Case Digest: Javellana, Jr. v. Belen

G.R. No. 181913 : March 5, 2010

DANIEL P. JAVELLANA, JR., Petitioner, v. ALBINO BELEN, Respondent.


On May 9, 2000 petitioner filed a complaint against respondents for illegal dismissal and underpayment or non-payment of salaries, overtime pay, holiday pay, service incentive leave pay (SILP), 13thmonth pay, premium pay for holiday, and rest day as well as for moral and exemplary damages and attorneys fees.

Petitioner Belen alleged that respondent Javellana hired him as company driver on January 31, 1994 and assigned him the tasks of picking up and delivering live hogs, feeds, and lime stones used for cleaning the pigpens. On August 19, 1999 Javellana gave him instructions to (a) pick up lime stones in Tayabas, Quezon; (b) deliver live hogs at Barrio Quiling, Talisay, Batangas; (c) have the delivery truck repaired; and (d) pick up a boar at Joliza Farms in Norzagaray, Bulacan.

Respondent Javellana claimed, on the other hand, that he hired petitioner Belen in 1995, not as a company driver, but as family driver.Belen did not do work for his farm on a regular basis, but picked up feeds or delivered livestock only on rare occasions when the farm driver and vehicle were unavailable.

Regarding petitioner Belens dismissal from work, respondent Javellana insisted that he did it for a reason.Belen intentionally failed to report for work on August 20, 1999 and this warranted his dismissal.

On November 25, 2002, the LA found petitioner Belen to be a company driver as evidenced by the pay slips that the farm issued to him and held that his abrupt dismissal was illegal. The LA awarded him backwages, separation pay, 13thmonth pay, SILP, holiday pay, salary differential, and attorneys fees.

On appeal, the NLRC modified the decision of the LA. The NLRC found Belen to have been illegally dismissed.But since he was but a family driver, the NLRC deleted the award of backwages and separation pay and instead ordered Javellana to pay him 15 days salary by way of indemnity pursuant to Article 149 of the Labor Code.Belen moved for reconsideration, but the NLRC denied his motion.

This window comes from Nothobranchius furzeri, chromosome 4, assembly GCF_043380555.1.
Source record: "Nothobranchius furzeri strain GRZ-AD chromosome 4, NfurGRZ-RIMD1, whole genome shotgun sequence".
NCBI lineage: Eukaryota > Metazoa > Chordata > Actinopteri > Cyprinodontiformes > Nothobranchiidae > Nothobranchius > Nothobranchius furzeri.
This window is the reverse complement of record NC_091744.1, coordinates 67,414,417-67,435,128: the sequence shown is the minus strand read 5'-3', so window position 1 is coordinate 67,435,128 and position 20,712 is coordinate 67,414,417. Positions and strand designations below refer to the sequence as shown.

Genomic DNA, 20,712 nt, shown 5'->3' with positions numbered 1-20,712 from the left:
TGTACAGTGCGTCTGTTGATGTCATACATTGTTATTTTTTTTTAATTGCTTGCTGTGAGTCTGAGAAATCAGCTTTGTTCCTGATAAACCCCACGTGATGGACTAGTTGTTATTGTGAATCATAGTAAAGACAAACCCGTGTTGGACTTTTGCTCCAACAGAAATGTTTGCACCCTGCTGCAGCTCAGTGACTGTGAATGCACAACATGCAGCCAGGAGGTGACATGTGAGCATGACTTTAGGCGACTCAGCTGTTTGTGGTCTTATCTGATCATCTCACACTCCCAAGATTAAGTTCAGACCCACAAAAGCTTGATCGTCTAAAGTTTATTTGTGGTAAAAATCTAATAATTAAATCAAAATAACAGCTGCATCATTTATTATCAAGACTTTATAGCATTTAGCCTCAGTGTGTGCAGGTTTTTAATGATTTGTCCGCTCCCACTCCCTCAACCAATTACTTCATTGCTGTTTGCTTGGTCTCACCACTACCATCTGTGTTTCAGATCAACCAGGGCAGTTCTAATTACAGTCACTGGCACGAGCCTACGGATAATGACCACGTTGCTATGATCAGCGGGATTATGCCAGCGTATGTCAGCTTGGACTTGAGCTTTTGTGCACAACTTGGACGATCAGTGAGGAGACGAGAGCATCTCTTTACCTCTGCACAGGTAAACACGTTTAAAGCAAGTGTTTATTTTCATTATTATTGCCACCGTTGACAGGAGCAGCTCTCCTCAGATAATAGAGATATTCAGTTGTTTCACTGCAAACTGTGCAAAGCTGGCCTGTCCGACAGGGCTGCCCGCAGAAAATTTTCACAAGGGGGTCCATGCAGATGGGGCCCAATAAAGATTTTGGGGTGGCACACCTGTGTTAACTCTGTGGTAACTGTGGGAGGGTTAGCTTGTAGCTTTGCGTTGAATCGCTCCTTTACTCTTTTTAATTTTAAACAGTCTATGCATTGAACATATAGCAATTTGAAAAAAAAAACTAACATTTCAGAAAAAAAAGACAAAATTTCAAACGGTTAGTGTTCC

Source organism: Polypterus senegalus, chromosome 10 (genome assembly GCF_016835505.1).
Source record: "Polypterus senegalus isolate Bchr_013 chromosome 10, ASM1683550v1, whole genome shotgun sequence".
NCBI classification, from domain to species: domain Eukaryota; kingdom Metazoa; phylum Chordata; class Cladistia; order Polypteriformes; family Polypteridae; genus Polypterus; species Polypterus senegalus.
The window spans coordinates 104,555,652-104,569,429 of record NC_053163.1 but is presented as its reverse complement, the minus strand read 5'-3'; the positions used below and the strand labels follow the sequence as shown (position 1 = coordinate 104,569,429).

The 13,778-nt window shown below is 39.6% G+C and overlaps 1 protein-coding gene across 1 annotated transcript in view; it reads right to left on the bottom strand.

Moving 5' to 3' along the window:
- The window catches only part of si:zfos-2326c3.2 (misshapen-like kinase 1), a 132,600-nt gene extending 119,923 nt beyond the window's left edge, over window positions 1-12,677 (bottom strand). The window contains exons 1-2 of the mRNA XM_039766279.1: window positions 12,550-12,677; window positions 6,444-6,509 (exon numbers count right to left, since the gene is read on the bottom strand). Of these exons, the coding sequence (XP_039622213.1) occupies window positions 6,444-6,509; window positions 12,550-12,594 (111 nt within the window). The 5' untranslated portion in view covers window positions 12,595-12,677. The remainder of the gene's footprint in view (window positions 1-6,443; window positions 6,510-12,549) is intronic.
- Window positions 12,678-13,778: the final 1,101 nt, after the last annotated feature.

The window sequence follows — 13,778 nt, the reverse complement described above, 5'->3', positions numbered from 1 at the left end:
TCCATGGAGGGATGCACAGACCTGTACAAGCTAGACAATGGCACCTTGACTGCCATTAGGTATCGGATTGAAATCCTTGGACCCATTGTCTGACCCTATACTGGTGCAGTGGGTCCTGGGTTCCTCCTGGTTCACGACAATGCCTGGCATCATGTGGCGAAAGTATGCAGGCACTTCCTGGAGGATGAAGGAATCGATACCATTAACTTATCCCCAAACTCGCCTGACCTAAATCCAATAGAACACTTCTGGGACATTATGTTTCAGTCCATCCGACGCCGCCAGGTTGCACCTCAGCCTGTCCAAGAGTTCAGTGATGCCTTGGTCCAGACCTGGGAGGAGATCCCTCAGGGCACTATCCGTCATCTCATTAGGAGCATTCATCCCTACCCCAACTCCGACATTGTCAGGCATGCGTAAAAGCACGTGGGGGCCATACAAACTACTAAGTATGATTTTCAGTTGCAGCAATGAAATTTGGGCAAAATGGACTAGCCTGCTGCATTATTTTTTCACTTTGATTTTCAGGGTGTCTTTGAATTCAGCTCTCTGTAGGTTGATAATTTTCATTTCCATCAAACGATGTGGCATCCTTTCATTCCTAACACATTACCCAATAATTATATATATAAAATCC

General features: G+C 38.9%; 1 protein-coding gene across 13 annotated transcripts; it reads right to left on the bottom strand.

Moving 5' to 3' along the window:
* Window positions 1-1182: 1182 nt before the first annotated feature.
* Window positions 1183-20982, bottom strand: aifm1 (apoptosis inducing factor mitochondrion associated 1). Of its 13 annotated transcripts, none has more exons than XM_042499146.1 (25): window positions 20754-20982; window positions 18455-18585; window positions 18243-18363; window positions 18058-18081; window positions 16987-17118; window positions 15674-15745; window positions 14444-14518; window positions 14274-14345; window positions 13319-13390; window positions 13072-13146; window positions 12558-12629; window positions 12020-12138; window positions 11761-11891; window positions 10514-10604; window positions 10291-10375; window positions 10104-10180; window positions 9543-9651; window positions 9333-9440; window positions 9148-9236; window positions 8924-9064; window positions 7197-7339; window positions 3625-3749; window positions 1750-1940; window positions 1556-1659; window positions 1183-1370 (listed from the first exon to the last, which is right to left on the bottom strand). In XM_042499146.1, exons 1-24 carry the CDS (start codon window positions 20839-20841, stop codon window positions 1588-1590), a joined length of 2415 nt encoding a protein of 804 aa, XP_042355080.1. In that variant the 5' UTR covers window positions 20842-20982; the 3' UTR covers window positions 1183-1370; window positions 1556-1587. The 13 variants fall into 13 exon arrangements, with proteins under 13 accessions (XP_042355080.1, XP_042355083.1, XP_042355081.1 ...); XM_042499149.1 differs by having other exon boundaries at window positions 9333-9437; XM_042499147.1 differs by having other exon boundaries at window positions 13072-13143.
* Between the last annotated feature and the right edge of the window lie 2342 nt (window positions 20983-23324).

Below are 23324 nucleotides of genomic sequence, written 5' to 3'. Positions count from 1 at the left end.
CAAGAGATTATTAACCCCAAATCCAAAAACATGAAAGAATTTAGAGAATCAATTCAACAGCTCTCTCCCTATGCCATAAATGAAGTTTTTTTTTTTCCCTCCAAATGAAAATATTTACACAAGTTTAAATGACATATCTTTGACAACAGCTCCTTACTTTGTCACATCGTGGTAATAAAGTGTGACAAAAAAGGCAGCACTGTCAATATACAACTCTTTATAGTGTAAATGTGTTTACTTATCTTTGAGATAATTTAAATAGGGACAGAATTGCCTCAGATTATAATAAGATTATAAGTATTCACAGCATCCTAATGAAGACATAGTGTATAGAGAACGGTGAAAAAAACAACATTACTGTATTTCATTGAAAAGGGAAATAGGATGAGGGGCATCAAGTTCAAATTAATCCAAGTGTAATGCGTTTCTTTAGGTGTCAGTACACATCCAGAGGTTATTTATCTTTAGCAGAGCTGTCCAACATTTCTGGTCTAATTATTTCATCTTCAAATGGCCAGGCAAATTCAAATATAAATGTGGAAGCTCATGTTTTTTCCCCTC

On appeal, the CA held that Javellanas abrupt dismissal of Belen for an isolated case of neglect of duty was unjustified. It however, modified the award of backwages and separation pay.

Both respondent Javellana and petitioner Belen moved for reconsideration of the decision but the CA denied them. The Court consolidated the two cases. Javellanas petition was denied, hence he moved for reconsideration but the Court denied it with finality on September 22, 2008.

Hence, this petition.


Whether or not the Labor Arbiter correctly computed petitioner Belens backwages and separation pay?

Whether or not the monetary award in his favor should run until the finality of the decision in his case?

The petition is granted.


Records show that the LA's approved computation gave the period as from August 20, 1999 to November 19,2000 when the proper period was from August 20, 1999, the date he was dismissed from work, to November 25,2002, the date the Labor Arbiter rendered his decision in the case.